Then there was a little lockout and a new Collective Bargaining Agreement. That agreement meant that Durant's negotiated contract got even bigger because of what is known as the Derrick Rose clause, which, barring certain standards, allows players on their second contracts to be paid as though they were seven-year vets.
Then Russell Westbrook signed for a max deal.
Neither player is at fault for getting their max deal; they earned it.
Then Serge Ibaka signed his four-year, $12 million extension.
As a result of all that, the Thunder were locked into $54 million for four players with a fifth player that wanted and deserved a max contract.
When you start looking at the long-term ramifications, that contract could cost the Thunder tens of millions in taxes alone.
People complain that it's "all about the money," but they shouldn't. Every business is about the money, and Presti made the right long-term financial decision.
The only reason he gets a "B" is that with a little more foresight, he might have been able to keep the whole crew together if he had sat them all together and said, "Look, if everyone is willing to $1 million a year less, I think we can stay together." They might have gone for that.
But hindsight is 20/20; it's hard to find fault with Presti here.
According to Marc Spears of Yahoo! Sports, Stephen Curry is signing a four-year, $44 million extension with the Golden State Warriors. According to the report, they upped their offer due to Ty Lawson's signing.
A league source told Yahoo! Sports the Warriors initially had contract discussions on a smaller contract extension that would pay Curry $8.5 million in the first year and $10 million in the fourth because of concerns over Curry's lingering ankle issues. But a day after Nuggets point guard Ty Lawson agreed to a four-year, $48 million contract extension, Golden State upped the ante to re-sign Curry prior to Wednesday's midnight ET deadline. Curry would have been a restricted free agent after the season if a deal wasn't reached.
All things considered, it's hard to imagine how the Warriors could have done better. They had their hand forced a bit by the Nuggets contract with Lawson.
The problem is that last year, due to his bad ankle, Curry played just 26 games. He doesn't seem to have been healthy since.
If he can get healthy and stay healthy, it will make for a great, underpaid contract. If not, then he'll be a money drain. It's all about the health with Curry, and time will tell. It's worth the risk though.
According to the Nuggets' official website, the Nuggets signed Ty Lawson to a four-year, $48 million extension. Executive VP of Basketball Operations, Masai Ujiri, announced:
We felt Ty was ready to take on a lot of responsibility last season and he proved he could handle it. He is maturing as a leader on the court and in the locker room, so it was an easy decision for us to sign him to an extension.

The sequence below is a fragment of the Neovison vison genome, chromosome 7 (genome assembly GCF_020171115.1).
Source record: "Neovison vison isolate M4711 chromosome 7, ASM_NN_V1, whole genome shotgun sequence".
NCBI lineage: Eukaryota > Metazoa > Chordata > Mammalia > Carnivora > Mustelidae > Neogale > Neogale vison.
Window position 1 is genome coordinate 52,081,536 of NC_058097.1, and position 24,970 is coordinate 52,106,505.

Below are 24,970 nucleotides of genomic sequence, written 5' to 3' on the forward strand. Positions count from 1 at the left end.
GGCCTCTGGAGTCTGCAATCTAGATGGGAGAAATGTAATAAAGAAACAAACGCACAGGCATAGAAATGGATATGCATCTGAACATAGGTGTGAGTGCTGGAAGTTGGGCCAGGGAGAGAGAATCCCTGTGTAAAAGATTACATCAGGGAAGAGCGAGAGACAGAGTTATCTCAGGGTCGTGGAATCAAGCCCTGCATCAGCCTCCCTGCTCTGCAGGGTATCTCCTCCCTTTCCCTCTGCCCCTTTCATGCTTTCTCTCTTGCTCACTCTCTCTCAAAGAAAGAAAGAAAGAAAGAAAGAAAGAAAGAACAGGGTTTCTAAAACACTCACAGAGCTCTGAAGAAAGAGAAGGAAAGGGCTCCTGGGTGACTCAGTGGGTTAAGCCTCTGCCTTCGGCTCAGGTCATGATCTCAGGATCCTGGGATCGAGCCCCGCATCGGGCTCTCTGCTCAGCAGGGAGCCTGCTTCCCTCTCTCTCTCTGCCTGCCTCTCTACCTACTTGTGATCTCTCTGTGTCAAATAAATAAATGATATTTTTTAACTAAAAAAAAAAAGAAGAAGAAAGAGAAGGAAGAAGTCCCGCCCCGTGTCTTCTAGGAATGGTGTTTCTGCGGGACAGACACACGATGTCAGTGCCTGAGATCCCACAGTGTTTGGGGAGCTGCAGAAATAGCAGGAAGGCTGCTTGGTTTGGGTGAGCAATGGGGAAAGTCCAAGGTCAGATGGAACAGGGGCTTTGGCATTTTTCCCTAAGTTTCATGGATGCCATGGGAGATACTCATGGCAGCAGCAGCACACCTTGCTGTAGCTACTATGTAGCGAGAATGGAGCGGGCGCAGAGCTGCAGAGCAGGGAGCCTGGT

The website detailed his qualifications:
Lawson, 24, excelled in his first full season as a starter in 2011-12, averaging career-highs in nearly every statistical category, including points (16.4), assists (6.6), rebounds (3.7) and steals (1.34).
Lawson is certainly deserving of his contract. He could have easily been an All-Star last year. The money may seem steep to some, especially in light of the Stephen Curry contract, which was for only $44 million, but Lawson doesn't carry Curry's injury risk.
Ujiri deserves a ton of credit for carving out the basketball version of a Moneyball strategy. After being tortured and held hostage by a superstar in Carmelo Anthony, the Nuggets have gone the wise way of building a team with depth and relying on getting players who others have given up on—like Corey Brewer—and developing them.
Adding that to All-Star talent like Lawson and the newly acquired Andre Iguodala has been a prudent strategy.
It went down to the wire, but the Chicago Bulls were able to extend Taj Gibson to a four-year, $38 million contract less than an hour before the deadline came.
According to K.C. Johnson of the Chicago Tribune, it was merely a matter of Gibson changing his mind.
Taj changed his mind. Agreed to extension.— K.C Johnson (@KCJHoop) November 1, 2012
After losing Omer Asik to a "poison-pill" contract, in which the team making the offer can back-load the offer and average out the contract for salary-cap purposes but the home team cannot, there were a number of Chicago fans who were concerned with seeing the same thing happen to Gibson.
While that was a needless concern as Gibson is not eligible for a poison-pill contract, it still came as a huge relief to Bulls nation to see Gibson change his mind.
Mat Moore of CBS Sports had this to say,
So the Bulls managed to push things with Tom Thibodeau for a long time and get him back and do the same with Gibson. The model is the same. Squeeze every penny you can out but make sure you get your guy. You have to consider the Bulls to be the best negotiating team in the league at this point, even after signing a reserve to four-years, $38 million.
While owner Jerry Reinsdorf and the Bulls front office have been the targets of a lot of criticism from fans, at least the job got done and without spending a ton of money. How do you give, "best negotiating team in the league" anything but an "A"?